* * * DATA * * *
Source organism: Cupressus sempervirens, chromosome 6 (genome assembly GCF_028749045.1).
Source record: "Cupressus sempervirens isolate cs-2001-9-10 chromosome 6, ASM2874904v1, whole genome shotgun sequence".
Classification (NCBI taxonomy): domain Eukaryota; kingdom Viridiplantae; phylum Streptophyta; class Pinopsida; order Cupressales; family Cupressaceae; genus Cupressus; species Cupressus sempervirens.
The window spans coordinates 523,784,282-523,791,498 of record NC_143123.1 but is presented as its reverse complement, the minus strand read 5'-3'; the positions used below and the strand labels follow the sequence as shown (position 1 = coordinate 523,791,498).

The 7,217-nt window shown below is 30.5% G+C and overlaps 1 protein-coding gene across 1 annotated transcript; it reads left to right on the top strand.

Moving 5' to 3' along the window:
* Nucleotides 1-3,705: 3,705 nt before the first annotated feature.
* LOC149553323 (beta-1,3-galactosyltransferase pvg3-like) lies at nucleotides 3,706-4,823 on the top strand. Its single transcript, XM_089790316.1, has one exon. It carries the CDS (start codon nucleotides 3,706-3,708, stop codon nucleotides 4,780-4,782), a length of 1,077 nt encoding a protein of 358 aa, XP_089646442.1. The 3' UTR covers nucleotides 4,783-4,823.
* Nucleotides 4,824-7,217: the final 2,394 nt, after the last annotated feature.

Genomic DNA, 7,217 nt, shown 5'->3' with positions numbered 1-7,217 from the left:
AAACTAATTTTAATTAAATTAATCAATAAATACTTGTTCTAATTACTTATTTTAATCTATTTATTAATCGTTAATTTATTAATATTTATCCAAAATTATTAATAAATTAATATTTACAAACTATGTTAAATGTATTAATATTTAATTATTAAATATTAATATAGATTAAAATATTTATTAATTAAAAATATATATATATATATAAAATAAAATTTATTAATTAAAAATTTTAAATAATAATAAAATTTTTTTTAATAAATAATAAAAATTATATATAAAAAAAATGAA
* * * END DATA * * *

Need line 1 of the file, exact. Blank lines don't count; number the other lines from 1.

Source organism: Cupressus sempervirens, chromosome 6 (genome assembly GCF_028749045.1).